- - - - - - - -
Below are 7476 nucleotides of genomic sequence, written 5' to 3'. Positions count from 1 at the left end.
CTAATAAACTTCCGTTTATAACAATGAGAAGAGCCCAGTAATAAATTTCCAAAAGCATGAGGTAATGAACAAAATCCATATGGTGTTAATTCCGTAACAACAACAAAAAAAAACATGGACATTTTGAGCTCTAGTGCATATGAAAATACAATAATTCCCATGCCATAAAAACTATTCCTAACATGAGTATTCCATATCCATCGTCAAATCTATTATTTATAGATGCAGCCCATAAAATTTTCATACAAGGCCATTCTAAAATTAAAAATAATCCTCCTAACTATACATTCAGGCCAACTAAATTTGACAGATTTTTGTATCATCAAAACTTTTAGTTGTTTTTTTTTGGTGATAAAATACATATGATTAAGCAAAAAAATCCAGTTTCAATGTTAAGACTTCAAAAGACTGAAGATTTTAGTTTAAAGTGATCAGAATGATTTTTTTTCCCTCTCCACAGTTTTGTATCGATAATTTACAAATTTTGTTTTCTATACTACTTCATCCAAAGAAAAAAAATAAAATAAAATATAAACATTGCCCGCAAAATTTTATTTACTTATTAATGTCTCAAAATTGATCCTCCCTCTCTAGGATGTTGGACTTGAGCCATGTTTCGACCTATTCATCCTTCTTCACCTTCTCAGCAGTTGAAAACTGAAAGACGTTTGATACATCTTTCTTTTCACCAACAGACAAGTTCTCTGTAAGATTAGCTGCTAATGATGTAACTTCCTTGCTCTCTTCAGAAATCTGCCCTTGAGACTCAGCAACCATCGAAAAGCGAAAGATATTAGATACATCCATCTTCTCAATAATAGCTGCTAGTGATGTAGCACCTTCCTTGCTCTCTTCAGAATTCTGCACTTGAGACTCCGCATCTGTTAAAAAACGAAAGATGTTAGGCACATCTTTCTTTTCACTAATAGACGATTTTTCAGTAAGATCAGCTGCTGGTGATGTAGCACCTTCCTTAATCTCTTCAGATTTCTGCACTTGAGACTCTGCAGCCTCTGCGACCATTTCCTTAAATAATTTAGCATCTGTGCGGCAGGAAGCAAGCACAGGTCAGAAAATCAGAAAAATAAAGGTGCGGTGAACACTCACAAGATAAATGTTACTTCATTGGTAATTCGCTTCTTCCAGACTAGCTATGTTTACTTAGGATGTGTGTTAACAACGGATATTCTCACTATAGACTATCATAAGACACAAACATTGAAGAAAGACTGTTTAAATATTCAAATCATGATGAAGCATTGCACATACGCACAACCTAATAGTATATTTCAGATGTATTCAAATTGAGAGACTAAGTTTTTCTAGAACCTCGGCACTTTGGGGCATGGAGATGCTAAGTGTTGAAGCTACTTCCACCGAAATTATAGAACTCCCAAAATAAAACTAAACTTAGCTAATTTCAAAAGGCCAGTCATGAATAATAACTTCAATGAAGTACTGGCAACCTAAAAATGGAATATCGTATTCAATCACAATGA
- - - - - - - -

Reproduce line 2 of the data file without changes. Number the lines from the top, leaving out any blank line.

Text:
CTAATAAACTTCCGTTTATAACAATGAGAAGAGCCCAGTAATAAATTTCCAAAAGCATGAGGTAATGAACAAAATCCATATGGTGTTAATTCCGTAACAACAACAAAAAAAAACATGGACATTTTGAGCTCTAGTGCATATGAAAATACAATAATTCCCATGCCATAAAAACTATTCCTAACATGAGTATTCCATATCCATCGTCAAATCTATTATTTATAGATGCAGCCCATAAAATTTTCATACAAGGCCATTCTAAAATTAAAAATAATCCTCCTAACTATACATTCAGGCCAACTAAATTTGACAGATTTTTGTATCATCAAAACTTTTAGTTGTTTTTTTTTGGTGATAAAATACATATGATTAAGCAAAAAAATCCAGTTTCAATGTTAAGACTTCAAAAGACTGAAGATTTTAGTTTAAAGTGATCAGAATGATTTTTTTTCCCTCTCCACAGTTTTGTATCGATAATTTACAAATTTTGTTTTCTATACTACTTCATCCAAAGAAAAAAAATAAAATAAAATATAAACATTGCCCGCAAAATTTTATTTACTTATTAATGTCTCAAAATTGATCCTCCCTCTCTAGGATGTTGGACTTGAGCCATGTTTCGACCTATTCATCCTTCTTCACCTTCTCAGCAGTTGAAAACTGAAAGACGTTTGATACATCTTTCTTTTCACCAACAGACAAGTTCTCTGTAAGATTAGCTGCTAATGATGTAACTTCCTTGCTCTCTTCAGAAATCTGCCCTTGAGACTCAGCAACCATCGAAAAGCGAAAGATATTAGATACATCCATCTTCTCAATAATAGCTGCTAGTGATGTAGCACCTTCCTTGCTCTCTTCAGAATTCTGCACTTGAGACTCCGCATCTGTTAAAAAACGAAAGATGTTAGGCACATCTTTCTTTTCACTAATAGACGATTTTTCAGTAAGATCAGCTGCTGGTGATGTAGCACCTTCCTTAATCTCTTCAGATTTCTGCACTTGAGACTCTGCAGCCTCTGCGACCATTTCCTTAAATAATTTAGCATCTGTGCGGCAGGAAGCAAGCACAGGTCAGAAAATCAGAAAAATAAAGGTGCGGTGAACACTCACAAGATAAATGTTACTTCATTGGTAATTCGCTTCTTCCAGACTAGCTATGTTTACTTAGGATGTGTGTTAACAACGGATATTCTCACTATAGACTATCATAAGACACAAACATTGAAGAAAGACTGTTTAAATATTCAAATCATGATGAAGCATTGCACATACGCACAACCTAATAGTATATTTCAGATGTATTCAAATTGAGAGACTAAGTTTTTCTAGAACCTCGGCACTTTGGGGCATGGAGATGCTAAGTGTTGAAGCTACTTCCACCGAAATTATAGAACTCCCAAAATAAAACTAAACTTAGCTAATTTCAAAAGGCCAGTCATGAATAATAACTTCAATGAAGTACTGGCAACCTAAAAATGGAATATCGTATTCAATCACAATGA